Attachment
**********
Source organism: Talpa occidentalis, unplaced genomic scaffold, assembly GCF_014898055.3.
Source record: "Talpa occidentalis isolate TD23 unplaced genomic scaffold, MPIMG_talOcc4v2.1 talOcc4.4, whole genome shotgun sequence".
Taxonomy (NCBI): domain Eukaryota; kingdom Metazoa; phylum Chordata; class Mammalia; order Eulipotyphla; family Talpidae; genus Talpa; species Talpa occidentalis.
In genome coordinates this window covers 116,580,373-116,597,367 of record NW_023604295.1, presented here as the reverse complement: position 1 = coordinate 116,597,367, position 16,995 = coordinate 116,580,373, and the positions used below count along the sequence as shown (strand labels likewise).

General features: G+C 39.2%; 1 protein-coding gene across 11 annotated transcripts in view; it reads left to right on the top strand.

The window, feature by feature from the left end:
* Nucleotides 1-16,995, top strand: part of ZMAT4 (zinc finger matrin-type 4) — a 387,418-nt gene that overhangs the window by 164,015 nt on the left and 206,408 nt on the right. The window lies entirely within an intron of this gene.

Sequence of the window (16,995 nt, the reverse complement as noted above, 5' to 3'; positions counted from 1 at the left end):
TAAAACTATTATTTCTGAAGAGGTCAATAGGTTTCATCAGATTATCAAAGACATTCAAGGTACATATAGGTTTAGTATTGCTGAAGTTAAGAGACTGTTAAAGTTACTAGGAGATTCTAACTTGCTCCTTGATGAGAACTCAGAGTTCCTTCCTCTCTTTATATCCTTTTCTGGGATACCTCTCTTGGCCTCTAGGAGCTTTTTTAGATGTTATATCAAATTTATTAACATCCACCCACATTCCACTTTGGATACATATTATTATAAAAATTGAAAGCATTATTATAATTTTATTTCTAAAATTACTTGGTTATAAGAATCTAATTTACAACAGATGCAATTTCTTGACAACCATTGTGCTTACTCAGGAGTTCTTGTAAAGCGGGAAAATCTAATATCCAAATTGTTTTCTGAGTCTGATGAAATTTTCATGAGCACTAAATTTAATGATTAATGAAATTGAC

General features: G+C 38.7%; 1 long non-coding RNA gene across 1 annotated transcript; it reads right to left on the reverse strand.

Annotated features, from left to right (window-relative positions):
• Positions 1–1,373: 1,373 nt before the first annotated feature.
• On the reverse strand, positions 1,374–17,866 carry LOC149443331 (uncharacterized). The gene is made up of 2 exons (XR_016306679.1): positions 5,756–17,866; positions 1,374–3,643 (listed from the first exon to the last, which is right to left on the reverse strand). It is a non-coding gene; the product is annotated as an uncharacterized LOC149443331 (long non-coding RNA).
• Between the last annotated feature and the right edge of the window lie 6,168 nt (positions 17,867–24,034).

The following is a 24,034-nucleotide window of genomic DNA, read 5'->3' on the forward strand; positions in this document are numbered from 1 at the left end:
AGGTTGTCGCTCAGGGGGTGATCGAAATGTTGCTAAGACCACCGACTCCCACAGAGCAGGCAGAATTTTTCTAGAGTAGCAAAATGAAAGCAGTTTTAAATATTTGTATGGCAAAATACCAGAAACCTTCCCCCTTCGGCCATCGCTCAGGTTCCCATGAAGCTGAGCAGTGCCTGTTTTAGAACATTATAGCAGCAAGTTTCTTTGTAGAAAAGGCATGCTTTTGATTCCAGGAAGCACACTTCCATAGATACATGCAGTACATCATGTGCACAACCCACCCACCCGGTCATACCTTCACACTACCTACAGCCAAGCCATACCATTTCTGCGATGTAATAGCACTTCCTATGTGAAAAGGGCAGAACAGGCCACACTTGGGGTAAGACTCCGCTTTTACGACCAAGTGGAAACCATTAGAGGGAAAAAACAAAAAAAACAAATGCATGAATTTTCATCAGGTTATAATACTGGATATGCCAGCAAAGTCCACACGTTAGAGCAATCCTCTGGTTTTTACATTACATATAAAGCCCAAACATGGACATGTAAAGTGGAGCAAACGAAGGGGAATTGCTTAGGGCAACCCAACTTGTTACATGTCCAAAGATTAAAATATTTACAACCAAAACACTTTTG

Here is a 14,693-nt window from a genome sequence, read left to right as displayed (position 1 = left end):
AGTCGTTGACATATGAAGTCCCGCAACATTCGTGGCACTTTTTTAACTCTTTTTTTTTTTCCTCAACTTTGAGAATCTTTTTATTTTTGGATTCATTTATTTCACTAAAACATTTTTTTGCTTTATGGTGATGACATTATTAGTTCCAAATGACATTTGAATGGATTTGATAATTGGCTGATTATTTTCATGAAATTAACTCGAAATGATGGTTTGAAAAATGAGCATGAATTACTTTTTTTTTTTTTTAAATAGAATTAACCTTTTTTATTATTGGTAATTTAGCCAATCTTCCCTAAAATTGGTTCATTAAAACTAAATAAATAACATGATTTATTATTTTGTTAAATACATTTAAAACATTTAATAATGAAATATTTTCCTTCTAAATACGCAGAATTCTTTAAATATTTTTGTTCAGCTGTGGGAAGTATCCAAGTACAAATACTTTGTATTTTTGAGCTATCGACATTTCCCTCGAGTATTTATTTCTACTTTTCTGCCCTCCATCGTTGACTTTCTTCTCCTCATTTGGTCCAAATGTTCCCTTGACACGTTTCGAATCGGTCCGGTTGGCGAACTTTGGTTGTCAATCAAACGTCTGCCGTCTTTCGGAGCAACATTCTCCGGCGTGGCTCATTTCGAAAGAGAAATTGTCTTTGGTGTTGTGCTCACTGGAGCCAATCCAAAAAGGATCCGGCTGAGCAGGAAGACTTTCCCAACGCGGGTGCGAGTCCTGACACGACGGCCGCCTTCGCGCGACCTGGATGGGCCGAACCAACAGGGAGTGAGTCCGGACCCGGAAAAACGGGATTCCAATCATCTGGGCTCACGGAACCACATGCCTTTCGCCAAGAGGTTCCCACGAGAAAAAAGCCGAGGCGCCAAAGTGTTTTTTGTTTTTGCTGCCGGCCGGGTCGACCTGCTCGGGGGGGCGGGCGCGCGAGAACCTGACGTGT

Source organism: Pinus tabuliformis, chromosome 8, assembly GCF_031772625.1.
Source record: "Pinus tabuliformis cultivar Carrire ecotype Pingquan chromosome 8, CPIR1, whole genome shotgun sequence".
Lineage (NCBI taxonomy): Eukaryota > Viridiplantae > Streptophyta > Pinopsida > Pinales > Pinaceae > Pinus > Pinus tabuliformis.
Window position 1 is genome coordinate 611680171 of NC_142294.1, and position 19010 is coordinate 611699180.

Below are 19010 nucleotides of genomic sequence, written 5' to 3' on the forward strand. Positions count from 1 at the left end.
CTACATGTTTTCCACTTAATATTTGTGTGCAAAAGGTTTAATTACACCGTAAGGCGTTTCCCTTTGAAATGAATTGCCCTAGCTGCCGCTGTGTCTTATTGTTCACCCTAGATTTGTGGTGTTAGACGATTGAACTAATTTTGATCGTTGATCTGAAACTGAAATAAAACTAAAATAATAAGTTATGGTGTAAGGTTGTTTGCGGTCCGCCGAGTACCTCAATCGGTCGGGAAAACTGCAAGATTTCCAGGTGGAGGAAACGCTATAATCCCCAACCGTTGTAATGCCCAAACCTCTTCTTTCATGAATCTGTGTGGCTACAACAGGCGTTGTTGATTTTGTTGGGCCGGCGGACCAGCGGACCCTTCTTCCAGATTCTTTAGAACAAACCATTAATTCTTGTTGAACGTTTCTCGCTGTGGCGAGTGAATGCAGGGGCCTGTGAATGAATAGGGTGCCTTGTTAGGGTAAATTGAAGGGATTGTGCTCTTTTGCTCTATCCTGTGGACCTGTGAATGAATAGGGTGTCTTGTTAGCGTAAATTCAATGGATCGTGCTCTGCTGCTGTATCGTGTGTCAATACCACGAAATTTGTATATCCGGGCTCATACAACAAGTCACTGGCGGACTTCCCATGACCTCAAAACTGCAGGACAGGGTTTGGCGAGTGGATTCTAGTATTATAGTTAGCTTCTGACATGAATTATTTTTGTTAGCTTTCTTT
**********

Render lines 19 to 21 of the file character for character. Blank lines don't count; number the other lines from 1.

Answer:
Source organism: Pinus tabuliformis, chromosome 8, assembly GCF_031772625.1.
Source record: "Pinus tabuliformis cultivar Carrire ecotype Pingquan chromosome 8, CPIR1, whole genome shotgun sequence".
Lineage (NCBI taxonomy): Eukaryota > Viridiplantae > Streptophyta > Pinopsida > Pinales > Pinaceae > Pinus > Pinus tabuliformis.